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Going Looney in Space
Based on an American Psychological Association news release
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Moon to Mars
Posted:   08/24/08

Summary: In addition to the physical dangers of exploring the moon and Mars, future human explorers will also need to overcome many psychological challenges in order for long duration missions to be successful.
The Moon, our first outpost in the frontier of space.
Credit: NASA

As NASA prepares to send humans back to the moon and then on to Mars, psychologists are exploring the challenges astronauts will face on missions that will be much longer and more demanding than previous space flights. Psychologists outlined these mental health challenges at the American Psychological Association's 116th Annual Convention, and introduced a new interactive computer program that will help address psychosocial challenges in space.

"Lessons learned from the past, research in extreme environments, training, conditioning, and countermeasures for psychological stress are some of the things NASA is in the process of addressing for the upcoming age of exploration," said psychologist Marc Shepanek, PhD, from the Office of the Chief Health and Medical Officer at NASA.

Psychologists said longer missions mean astronauts will be faced with immense psychological pressures as they adjust to being so far away from Earth, which could lead to depression and interpersonal conflicts. The presenters spoke at APA's first symposium to address the psychological challenges of returning to the moon and going to Mars.

Tiny earth, a planet that could be blotted out with a lunar astronaut's thumb. Being so far from home for long periods of time could be a lonely and frightening prospect for future explorers.
Credit: NASA

Historically, astronauts have been reluctant to admit to mental or behavioral health problems for fear of being grounded. Psychologist James Carter, PhD, and his colleagues are in the process of developing a suite of interactive computer programs, dubbed the Virtual Space Station, using input from 13 veteran long-duration NASA astronauts who have flown on the International Space Station, Mir and Skylab. The system is being evaluated in a set of randomized controlled clinical trials. This interactive program will help astronauts prevent, detect, assess and manage their own psychosocial problems. They will learn how to cope with depression and how to resolve conflicts with other astronauts.

"Behavioral health problems can interfere with the success of the mission, especially on long-duration space flights like missions to the International Space Station, the moon and Mars. These self-guided software tools will provide private and immediate access to treatments even though the patient may be many miles from Earth," Carter said in prepared remarks. The Virtual Space Station has already been deployed in Antarctica.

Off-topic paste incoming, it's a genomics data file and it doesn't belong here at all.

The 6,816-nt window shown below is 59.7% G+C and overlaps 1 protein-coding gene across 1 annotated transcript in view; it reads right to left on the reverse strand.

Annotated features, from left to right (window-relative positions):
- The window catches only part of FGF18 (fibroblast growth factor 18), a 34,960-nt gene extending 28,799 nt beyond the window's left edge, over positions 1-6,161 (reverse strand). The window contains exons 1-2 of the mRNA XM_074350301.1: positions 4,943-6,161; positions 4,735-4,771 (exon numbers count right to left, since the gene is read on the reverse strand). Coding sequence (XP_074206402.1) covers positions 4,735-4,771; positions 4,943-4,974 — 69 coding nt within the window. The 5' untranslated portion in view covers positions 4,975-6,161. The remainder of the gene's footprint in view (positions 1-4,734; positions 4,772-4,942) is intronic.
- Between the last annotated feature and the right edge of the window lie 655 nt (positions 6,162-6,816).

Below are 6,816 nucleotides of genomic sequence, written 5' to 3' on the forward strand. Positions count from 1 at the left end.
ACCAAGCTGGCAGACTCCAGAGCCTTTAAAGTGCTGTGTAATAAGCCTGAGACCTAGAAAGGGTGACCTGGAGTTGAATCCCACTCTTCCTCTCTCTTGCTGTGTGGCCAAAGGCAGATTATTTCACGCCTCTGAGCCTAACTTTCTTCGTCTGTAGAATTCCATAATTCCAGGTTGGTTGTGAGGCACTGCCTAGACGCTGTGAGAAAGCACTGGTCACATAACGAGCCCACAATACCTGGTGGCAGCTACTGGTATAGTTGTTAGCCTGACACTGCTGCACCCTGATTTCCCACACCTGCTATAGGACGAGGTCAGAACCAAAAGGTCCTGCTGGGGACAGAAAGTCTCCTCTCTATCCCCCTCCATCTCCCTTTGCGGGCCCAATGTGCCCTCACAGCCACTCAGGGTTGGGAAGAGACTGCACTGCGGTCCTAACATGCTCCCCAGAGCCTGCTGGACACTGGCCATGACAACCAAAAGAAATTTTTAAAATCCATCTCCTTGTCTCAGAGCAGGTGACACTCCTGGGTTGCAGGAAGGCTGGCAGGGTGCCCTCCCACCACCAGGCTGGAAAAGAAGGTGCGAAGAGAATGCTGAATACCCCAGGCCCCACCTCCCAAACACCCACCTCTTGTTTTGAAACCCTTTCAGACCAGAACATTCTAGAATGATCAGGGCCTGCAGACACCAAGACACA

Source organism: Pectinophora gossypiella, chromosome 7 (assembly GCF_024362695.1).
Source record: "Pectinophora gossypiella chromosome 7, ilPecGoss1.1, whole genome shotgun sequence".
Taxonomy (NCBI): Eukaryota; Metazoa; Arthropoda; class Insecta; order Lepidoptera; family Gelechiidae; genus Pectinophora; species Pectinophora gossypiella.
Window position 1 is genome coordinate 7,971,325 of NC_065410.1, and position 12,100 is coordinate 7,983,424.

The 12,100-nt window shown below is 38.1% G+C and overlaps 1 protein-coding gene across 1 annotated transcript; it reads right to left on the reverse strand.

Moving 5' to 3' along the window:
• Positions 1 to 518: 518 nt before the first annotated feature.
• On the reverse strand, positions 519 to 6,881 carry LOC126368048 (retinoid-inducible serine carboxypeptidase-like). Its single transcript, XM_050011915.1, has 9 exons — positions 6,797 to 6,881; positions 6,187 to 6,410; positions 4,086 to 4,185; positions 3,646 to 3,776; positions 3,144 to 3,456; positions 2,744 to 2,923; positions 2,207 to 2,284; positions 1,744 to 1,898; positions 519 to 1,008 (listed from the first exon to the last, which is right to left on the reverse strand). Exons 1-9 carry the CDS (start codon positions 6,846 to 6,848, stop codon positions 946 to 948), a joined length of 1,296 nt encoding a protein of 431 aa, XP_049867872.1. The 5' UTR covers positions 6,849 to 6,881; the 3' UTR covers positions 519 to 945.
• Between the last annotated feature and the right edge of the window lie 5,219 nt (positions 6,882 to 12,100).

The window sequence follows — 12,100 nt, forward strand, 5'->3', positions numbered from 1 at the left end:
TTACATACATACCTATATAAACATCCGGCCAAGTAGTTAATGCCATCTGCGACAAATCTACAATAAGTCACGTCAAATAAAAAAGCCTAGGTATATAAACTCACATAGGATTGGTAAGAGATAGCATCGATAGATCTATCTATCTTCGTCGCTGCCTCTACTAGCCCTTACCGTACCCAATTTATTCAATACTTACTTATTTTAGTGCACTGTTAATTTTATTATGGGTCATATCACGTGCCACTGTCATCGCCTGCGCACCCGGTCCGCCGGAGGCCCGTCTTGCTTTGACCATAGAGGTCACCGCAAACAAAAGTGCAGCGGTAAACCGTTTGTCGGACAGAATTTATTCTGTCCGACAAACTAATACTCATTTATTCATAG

Volunteers on Earth participate in a number of physiological and psychological tests to help scientists understand the challenges of sending humans to the moon and Mars. Above, volunteers sit inside a test chamber to help NASA develop a carbon-dioxide and moisture removal system for future space vehicles.
Credit: NASA

However, as astronauts aim to explore a new planet, the one they leave behind could be foremost on their minds. They will have limited contact with their families and radio communications with Mission Control will be delayed, possibly for as long as 40 minutes. In her presentation, family sociologist Phyllis Johnson, PhD, analyzed interviews with astronauts who had spent an extended amount of time in space. The astronauts identified what they felt was the role of NASA, themselves and their families in creating a "home away from home" during their flights. "For example, they emphasized the importance of regular communication regarding work, publicity and education, all of which provide connection to Earth and helped to reduce the perception of isolation," said Johnson.

Psychologists also looked to history for guidance in future space missions. "The closest analogue to Mars exploration is the exploration of Earth," said psychologist Peter Suedfeld, PhD. "Both maritime and terrestrial explorers struck off into the unknown, often for many years at a time." Like space explorers, they had little or no communication with home, and had to devise ways of coping with unforeseen and unfamiliar hardships and dangers. Psychologists are re-examining sea and land voyagers' diaries, logs and letters for a glimpse into how these explorers dealt with boredom, rebelliousness and dissent. They said it may be best way to predict some aspects of future long-duration missions.


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